UPS failure modes (was: fire at NAC)

Robert Boyle robert at
Thu May 29 16:31:42 UTC 2003

At 12:27 AM 5/29/2003 -0400, you wrote:
>Sheesh. Heh.
>We're still here.
>Part of a rectifier in a Liebert UPS let loose, causing a momentary fire.
>That is, until the FM200 quenched it.
>Since there seems to be interest, I will post the post-mortem to the list.

I had a little 2000VA rackmount Liebert UPS catch fire in 1997 and another 
new and improved Liebert model almost catch fire about a year later. Both 
were operating well within specified input, load, and temperature 
parameters.  I haven't really trusted them since.I bought dual MGE UPSes 
for our datacenter in 2002. I figured if E****s can flip them on and off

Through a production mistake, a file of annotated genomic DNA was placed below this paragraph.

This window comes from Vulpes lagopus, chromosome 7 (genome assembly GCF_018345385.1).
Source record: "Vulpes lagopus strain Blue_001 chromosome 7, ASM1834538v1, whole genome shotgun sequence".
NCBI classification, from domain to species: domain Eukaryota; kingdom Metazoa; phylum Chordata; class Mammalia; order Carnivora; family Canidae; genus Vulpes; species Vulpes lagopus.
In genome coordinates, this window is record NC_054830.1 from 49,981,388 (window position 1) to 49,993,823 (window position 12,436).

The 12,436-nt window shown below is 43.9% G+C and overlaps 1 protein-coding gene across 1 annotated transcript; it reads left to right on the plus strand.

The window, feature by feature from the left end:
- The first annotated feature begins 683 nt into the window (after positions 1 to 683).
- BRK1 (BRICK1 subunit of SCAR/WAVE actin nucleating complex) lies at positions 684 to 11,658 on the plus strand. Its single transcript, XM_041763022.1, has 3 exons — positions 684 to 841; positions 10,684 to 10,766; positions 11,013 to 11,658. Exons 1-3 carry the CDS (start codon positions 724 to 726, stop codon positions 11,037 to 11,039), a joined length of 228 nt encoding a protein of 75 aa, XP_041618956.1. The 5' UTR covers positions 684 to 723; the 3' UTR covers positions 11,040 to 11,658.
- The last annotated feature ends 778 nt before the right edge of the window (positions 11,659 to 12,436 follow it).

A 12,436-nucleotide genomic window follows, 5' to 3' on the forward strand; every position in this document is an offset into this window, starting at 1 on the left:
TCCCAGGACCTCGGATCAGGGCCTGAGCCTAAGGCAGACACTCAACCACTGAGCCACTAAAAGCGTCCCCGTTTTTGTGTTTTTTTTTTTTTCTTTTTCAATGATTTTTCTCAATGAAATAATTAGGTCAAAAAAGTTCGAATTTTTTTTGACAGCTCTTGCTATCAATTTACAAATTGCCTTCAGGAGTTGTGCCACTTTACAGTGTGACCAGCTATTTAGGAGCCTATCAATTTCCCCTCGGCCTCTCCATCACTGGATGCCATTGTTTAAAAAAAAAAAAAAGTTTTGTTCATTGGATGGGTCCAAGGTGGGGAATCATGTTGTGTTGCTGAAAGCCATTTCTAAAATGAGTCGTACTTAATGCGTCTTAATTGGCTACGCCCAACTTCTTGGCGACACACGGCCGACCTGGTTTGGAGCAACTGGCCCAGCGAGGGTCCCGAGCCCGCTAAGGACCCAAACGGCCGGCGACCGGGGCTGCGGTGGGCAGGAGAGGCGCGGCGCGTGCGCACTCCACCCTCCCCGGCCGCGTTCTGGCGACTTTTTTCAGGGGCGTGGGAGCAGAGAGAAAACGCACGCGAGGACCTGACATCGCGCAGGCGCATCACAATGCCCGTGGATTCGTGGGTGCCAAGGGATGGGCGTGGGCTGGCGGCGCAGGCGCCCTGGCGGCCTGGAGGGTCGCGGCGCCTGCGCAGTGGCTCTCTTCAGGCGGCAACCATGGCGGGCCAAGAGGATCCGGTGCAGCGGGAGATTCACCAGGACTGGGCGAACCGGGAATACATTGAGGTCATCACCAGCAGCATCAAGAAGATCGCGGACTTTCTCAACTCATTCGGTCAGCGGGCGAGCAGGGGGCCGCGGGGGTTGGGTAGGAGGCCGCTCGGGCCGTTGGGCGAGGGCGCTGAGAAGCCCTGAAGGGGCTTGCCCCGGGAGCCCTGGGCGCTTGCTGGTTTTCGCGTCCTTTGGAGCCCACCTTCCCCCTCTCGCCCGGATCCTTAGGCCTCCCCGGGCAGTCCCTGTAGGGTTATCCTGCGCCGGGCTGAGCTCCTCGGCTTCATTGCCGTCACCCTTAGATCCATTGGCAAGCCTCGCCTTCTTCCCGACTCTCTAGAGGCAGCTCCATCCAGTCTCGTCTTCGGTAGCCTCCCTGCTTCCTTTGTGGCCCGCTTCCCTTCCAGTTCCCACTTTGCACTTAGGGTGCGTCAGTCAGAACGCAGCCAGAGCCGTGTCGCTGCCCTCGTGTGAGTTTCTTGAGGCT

randomly and massively overload them all in an environment which is 95 
degrees F, then they should hold up nicely for us when lightly loaded at 65 
degrees F. :)

The reason for this rambling post is to ask if others have had similar 
problems with other UPS brands. I think they should have enough fail-safes 
built-in that they are never the CAUSE of an outage much less a fire! Based 
on my experience and NAC's incident today, is that an unreasonable 
expectation? I don't think manufacturers specify MTBF (mean time before 
fire) figures for UPS units. What have others experienced as the failure 
mode(s) for their UPS(s)? The static transfer switch should drop the load 
onto line/bypass power immediately and shut down the inverter while 
tripping the battery disconnect at the first sign of trouble - does this 
work as designed and advertised most of the time or just some of the time? 
Of those with UPS failure histories, what has happened in your situation?


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